What would happen if we took out a clean sheet of paper and started to invent an entirely new health care system, funded by the taxes collected by the entire new nation? Could we design a health care system completely disconnected from insurance? Can we design a system that cares for people without violating their other rights? Could the system work without corruption and politics?

Lots of people think that single-payer health care is socialism. But is a single-payer system socialism? Not by the truest definition of Socialism. Webster defines “socialism” as “a theory or system of social organization that advocates the vesting of the ownership and control of the means of production and distribution, of capital, land, etc., in the community as a whole.” In my opinion, funding a single-payer health care system does not qualify to be labeled “socialism.”

This new health care system would be more like an association than insurance. Traditional insurance covers unexpected but predictable occurrences. The old concepts of insurance and risk must be put aside. Single-payer healthcare is NOT INSURANCE in the strictest sense. It is a benefits program into which tax revenues flow and from which health care payments flow out to health care providers.

Here is what a national single-payer health care system might look like. Let’s call it “Texacare.” This takes the best characteristics from health care systems around the world.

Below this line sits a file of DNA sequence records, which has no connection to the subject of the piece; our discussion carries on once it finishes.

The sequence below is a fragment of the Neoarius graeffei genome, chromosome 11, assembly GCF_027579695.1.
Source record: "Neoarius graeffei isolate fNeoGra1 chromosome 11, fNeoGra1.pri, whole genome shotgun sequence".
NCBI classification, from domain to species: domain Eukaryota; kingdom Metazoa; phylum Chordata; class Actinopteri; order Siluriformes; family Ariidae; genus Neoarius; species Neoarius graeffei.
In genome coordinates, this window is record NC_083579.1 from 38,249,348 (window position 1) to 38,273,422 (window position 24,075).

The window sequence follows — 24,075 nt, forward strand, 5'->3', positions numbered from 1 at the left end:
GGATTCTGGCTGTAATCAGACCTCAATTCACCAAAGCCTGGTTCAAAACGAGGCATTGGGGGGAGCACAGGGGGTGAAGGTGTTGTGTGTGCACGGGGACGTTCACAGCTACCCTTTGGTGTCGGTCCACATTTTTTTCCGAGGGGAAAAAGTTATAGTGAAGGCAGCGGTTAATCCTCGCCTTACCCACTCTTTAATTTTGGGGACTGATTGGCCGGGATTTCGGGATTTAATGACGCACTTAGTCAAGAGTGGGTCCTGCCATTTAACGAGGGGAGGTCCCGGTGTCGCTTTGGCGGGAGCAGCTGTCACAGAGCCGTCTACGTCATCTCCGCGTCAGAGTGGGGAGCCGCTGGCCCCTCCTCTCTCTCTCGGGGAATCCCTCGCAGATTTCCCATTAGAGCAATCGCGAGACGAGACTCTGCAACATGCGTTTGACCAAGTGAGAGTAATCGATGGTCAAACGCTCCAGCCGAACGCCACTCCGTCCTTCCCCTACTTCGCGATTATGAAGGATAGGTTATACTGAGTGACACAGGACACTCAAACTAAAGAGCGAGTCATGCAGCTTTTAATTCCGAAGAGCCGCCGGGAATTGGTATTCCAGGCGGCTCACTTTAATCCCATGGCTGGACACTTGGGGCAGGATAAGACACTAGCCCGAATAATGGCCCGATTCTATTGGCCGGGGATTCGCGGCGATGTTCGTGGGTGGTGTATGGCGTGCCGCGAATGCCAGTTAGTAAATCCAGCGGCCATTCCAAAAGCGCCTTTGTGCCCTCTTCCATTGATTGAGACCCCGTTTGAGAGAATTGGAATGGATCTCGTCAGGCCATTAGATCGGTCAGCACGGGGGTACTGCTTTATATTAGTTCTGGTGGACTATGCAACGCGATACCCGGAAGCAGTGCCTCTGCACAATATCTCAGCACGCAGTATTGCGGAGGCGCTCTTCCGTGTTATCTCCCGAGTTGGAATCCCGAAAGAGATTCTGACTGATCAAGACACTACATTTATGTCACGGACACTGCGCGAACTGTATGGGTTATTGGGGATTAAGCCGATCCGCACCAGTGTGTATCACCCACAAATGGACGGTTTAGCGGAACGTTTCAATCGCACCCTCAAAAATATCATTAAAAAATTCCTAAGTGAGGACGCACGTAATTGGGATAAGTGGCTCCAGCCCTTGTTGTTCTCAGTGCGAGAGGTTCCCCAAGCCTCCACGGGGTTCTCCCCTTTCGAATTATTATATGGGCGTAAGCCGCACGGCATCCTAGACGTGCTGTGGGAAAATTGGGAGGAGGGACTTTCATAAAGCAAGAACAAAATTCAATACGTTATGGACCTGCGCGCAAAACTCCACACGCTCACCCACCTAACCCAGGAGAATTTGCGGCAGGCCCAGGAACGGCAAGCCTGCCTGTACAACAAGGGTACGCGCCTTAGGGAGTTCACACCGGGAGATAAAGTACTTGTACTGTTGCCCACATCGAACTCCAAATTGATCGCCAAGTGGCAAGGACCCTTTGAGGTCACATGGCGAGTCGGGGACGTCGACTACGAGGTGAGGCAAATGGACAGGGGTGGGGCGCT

1. Funding through some method of taxation, possibly a sales tax. That would collect revenue from non-citizens who get no benefits. That would include tourists, other non-citizen residents of Texas, or illegal aliens.

2. No individual underwriting. All living persons of national citizenship are covered from birth to death. No health or disease exclusions.

3. No deductibles. Copay for any doctor visit from $20-$100.

4. Prevention-based health care at the General Practitioner level will encourage citizens to adopt healthy lifestyles. Doctor compensation based upon health of the patients. Healthier patients, doctor makes more money.

5. Medical school 100% paid by Texacare in exchange for 10 years service as a Federal employee. This would include additional training in medical specialties. Compensation levels could be set lower since there would be no school debt for the new doctor to repay.

6. Insured persons are free to choose their own doctors, which will bring market forces to bear in quality of care.

7. No pre-certifications necessary for any medical procedure.

8. Some elective surgery, like plastic surgery procedures, are not covered by Texacare.

9. Texacare system includes mental health, nursing home and hospice care.

10. Texacare negotiates prices for pharmaceuticals, medical procedures and medical supplies. Texacare determines wages for all medical employees, including administrators, nurses, med techs and doctors.